Since its launch, the shopping-prompting holiday and site have been featured across morning shows, CNN, and The New York Times, among others, consummating the day as a legitimate online event for consumers. Free Shipping Day was the third highest spending day of the 2010 shopping season and by 2012 had recruited over 1,000 participating online merchants. The holiday is US-originated and has branched out to Canada and the UK. This year, Free Shipping Day falls on December 18th 2013, but will land on a different day each year as it is positioned around Christmas.
Be Assertive, Just Ask
When we shop in stores, we expect to hear the discounts as we walk in or read them off a sign in the doorway and we expect store employees to assist with the buying process. Expect online stores to show you the same courtesy, and if you don't see a discount you want, simply ask. Don't be afraid to email the retailer directly and ask for a price match on a product you have found elsewhere for less. Email or chat with the retailer and include the URL to an alternative price if possible. In most cases, the retailer will value your consumer loyalty and offer you a similar price or other buying incentive.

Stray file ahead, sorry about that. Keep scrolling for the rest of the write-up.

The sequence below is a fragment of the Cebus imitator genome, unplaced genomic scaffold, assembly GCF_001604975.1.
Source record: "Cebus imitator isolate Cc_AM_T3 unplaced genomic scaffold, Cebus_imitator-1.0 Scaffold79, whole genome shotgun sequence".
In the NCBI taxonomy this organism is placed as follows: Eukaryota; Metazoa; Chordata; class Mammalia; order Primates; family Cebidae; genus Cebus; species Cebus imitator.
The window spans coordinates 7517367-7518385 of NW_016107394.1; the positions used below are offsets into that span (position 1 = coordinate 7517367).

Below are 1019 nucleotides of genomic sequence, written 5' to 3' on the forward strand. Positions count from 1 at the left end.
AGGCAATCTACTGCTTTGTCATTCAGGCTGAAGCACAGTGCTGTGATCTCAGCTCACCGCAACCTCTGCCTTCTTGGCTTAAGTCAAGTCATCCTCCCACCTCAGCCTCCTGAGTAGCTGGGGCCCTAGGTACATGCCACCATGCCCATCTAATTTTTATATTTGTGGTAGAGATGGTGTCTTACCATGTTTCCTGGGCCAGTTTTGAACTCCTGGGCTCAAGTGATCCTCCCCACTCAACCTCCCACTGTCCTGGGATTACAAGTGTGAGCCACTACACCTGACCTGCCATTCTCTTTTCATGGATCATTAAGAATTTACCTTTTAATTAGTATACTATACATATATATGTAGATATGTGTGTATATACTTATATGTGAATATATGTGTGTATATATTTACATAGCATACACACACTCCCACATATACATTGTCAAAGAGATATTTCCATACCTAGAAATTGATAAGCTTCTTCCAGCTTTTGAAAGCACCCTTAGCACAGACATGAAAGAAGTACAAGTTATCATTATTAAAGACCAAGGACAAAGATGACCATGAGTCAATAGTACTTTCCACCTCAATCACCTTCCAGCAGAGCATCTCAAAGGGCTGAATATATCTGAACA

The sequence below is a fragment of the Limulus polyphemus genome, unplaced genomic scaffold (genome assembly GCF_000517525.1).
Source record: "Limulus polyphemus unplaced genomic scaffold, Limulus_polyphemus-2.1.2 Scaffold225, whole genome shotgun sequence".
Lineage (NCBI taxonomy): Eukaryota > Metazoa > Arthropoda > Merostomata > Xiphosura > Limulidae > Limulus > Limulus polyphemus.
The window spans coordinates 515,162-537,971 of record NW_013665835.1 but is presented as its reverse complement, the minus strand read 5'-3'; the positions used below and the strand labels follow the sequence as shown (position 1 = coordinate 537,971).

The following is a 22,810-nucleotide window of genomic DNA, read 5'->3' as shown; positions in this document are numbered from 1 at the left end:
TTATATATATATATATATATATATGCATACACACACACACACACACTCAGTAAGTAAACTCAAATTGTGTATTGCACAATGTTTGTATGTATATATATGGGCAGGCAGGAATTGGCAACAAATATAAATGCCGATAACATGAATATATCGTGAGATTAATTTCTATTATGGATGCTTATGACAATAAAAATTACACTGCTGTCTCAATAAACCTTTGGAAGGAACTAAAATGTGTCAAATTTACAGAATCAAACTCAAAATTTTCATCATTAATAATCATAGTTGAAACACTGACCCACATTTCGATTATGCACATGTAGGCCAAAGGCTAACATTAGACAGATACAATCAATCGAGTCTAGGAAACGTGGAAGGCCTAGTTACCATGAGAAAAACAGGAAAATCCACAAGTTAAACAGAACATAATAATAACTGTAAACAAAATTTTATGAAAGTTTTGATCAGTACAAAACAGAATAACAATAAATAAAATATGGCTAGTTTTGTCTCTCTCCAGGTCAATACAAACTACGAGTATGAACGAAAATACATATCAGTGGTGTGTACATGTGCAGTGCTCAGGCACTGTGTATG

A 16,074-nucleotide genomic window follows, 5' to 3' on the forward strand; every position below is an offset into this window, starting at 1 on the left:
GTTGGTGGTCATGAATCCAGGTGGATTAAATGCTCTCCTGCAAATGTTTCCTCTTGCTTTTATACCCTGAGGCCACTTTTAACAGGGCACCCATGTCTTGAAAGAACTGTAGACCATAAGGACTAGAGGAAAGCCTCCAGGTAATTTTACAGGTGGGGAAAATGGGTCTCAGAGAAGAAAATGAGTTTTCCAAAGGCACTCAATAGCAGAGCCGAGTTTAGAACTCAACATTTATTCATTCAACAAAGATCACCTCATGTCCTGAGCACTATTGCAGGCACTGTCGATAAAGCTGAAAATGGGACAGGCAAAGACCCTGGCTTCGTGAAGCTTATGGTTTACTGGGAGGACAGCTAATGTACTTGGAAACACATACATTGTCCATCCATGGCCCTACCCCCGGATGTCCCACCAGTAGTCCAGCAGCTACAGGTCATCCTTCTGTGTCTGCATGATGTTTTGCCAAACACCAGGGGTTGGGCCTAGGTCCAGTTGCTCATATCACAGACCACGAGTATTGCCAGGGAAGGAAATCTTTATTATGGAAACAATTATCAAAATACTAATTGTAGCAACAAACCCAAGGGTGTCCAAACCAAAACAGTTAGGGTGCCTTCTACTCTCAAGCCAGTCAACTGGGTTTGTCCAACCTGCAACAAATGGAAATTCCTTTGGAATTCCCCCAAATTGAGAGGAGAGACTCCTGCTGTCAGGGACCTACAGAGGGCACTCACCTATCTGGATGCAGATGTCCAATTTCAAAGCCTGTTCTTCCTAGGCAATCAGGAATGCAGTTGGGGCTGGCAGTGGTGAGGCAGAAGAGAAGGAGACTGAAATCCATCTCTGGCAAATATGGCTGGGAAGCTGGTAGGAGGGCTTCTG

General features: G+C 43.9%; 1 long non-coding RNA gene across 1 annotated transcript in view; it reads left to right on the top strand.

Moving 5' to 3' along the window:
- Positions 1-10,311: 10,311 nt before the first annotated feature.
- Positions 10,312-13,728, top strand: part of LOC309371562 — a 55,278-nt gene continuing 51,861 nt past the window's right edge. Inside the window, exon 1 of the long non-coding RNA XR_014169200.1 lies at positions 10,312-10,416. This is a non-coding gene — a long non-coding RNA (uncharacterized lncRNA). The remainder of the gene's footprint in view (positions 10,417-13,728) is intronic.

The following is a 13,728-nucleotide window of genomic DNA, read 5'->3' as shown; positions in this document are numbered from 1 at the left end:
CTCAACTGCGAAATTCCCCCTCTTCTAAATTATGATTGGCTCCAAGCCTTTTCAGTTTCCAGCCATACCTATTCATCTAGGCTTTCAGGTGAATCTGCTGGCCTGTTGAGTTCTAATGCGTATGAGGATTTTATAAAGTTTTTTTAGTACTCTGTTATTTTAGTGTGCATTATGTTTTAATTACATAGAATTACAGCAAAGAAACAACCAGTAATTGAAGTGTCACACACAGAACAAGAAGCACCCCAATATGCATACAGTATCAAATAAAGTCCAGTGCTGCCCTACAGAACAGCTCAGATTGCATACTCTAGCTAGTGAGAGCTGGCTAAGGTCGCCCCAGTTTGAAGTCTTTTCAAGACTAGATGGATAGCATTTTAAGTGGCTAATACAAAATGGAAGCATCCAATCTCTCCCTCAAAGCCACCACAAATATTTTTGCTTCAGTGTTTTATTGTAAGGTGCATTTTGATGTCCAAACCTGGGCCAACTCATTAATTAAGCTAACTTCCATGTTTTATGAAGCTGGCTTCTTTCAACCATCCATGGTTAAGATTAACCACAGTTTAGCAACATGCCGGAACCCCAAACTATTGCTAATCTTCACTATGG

Remember you are giving the retailer your business, therefore even without a lower price found elsewhere or what you think is a 'good reason' to deserve a discount, it doesn't hurt to ask the retailer for one anyways. Worst case scenario, you don't get a discount, and instead use another method to find one.
As a tip, it's especially useful to turn to social platforms to ask your inquiry. Write on the retailer's Facebook wall, send a tweet on Twitter or tag them in a picture. You'll usually receive a much more prompt and positive response on social platforms where the conversation is made visible to the public.
Follow Kara Kamenec on Twitter: www.twitter.com/karakamenec